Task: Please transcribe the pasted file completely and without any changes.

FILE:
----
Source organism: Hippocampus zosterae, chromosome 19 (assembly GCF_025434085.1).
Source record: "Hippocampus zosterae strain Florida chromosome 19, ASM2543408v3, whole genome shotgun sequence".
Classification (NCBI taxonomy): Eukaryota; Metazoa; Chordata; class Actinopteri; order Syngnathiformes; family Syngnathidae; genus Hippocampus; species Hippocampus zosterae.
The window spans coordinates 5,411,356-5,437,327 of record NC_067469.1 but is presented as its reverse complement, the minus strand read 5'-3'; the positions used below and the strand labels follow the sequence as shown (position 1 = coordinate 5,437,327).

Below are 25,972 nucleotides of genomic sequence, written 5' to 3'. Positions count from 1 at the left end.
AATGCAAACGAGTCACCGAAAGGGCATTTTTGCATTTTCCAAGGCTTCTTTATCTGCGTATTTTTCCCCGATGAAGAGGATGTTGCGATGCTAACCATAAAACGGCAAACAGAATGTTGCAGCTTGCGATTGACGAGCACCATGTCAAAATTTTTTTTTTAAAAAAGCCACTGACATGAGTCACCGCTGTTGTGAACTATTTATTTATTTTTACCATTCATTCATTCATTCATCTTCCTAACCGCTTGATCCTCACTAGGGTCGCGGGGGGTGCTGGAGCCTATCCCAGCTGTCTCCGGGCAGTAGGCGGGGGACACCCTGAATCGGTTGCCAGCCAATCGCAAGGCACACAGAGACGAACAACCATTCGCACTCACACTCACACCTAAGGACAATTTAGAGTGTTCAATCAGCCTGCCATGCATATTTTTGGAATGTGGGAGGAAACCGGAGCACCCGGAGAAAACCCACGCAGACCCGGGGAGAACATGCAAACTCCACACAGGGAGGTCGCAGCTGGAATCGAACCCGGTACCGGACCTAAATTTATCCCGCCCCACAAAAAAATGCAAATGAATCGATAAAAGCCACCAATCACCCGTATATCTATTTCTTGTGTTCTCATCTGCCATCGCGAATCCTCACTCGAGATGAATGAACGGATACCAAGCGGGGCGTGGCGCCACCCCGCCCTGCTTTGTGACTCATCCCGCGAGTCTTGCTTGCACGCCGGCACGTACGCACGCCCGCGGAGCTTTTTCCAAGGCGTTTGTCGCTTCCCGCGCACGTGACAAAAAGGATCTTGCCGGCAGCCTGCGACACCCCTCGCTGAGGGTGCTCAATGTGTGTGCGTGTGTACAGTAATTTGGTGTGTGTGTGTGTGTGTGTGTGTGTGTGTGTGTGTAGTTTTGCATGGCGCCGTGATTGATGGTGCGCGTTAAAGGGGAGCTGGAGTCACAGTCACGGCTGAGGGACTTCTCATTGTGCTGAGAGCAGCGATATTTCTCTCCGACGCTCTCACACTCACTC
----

Source organism: Hippocampus zosterae, chromosome 19 (assembly GCF_025434085.1).
Source record: "Hippocampus zosterae strain Florida chromosome 19, ASM2543408v3, whole genome shotgun sequence".
Classification (NCBI taxonomy): Eukaryota; Metazoa; Chordata; class Actinopteri; order Syngnathiformes; family Syngnathidae; genus Hippocampus; species Hippocampus zosterae.
The window spans coordinates 5,411,356-5,437,327 of record NC_067469.1 but is presented as its reverse complement, the minus strand read 5'-3'; the positions used below and the strand labels follow the sequence as shown (position 1 = coordinate 5,437,327).

Below are 25,972 nucleotides of genomic sequence, written 5' to 3'. Positions count from 1 at the left end.
AATGCAAACGAGTCACCGAAAGGGCATTTTTGCATTTTCCAAGGCTTCTTTATCTGCGTATTTTTCCCCGATGAAGAGGATGTTGCGATGCTAACCATAAAACGGCAAACAGAATGTTGCAGCTTGCGATTGACGAGCACCATGTCAAAATTTTTTTTTTAAAAAAGCCACTGACATGAGTCACCGCTGTTGTGAACTATTTATTTATTTTTACCATTCATTCATTCATTCATCTTCCTAACCGCTTGATCCTCACTAGGGTCGCGGGGGGTGCTGGAGCCTATCCCAGCTGTCTCCGGGCAGTAGGCGGGGGACACCCTGAATCGGTTGCCAGCCAATCGCAAGGCACACAGAGACGAACAACCATTCGCACTCACACTCACACCTAAGGACAATTTAGAGTGTTCAATCAGCCTGCCATGCATATTTTTGGAATGTGGGAGGAAACCGGAGCACCCGGAGAAAACCCACGCAGACCCGGGGAGAACATGCAAACTCCACACAGGGAGGTCGCAGCTGGAATCGAACCCGGTACCGGACCTAAATTTATCCCGCCCCACAAAAAAATGCAAATGAATCGATAAAAGCCACCAATCACCCGTATATCTATTTCTTGTGTTCTCATCTGCCATCGCGAATCCTCACTCGAGATGAATGAACGGATACCAAGCGGGGCGTGGCGCCACCCCGCCCTGCTTTGTGACTCATCCCGCGAGTCTTGCTTGCACGCCGGCACGTACGCACGCCCGCGGAGCTTTTTCCAAGGCGTTTGTCGCTTCCCGCGCACGTGACAAAAAGGATCTTGCCGGCAGCCTGCGACACCCCTCGCTGAGGGTGCTCAATGTGTGTGCGTGTGTACAGTAATTTGGTGTGTGTGTGTGTGTGTGTGTGTGTGTGTGTGTGTAGTTTTGCATGGCGCCGTGATTGATGGTGCGCGTTAAAGGGGAGCTGGAGTCACAGTCACGGCTGAGGGACTTCTCATTGTGCTGAGAGCAGCGATATTTCTCTCCGACGCTCTCACACTCACTC